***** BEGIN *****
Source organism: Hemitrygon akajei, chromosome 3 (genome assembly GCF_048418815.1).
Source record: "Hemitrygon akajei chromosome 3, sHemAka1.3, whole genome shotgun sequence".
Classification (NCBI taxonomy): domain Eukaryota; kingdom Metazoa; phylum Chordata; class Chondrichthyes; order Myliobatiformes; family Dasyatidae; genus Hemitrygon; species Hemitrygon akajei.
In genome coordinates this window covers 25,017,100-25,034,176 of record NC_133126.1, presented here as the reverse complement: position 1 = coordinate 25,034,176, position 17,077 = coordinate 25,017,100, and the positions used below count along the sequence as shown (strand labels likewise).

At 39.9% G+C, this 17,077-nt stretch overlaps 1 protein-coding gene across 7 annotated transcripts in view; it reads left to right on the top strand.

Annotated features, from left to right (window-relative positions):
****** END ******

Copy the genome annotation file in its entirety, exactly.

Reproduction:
Source organism: Hemitrygon akajei, chromosome 3 (genome assembly GCF_048418815.1).
Source record: "Hemitrygon akajei chromosome 3, sHemAka1.3, whole genome shotgun sequence".
Classification (NCBI taxonomy): domain Eukaryota; kingdom Metazoa; phylum Chordata; class Chondrichthyes; order Myliobatiformes; family Dasyatidae; genus Hemitrygon; species Hemitrygon akajei.
In genome coordinates this window covers 25,017,100-25,034,176 of record NC_133126.1, presented here as the reverse complement: position 1 = coordinate 25,034,176, position 17,077 = coordinate 25,017,100, and the positions used below count along the sequence as shown (strand labels likewise).

At 39.9% G+C, this 17,077-nt stretch overlaps 1 protein-coding gene across 7 annotated transcripts in view; it reads left to right on the top strand.

Annotated features, from left to right (window-relative positions):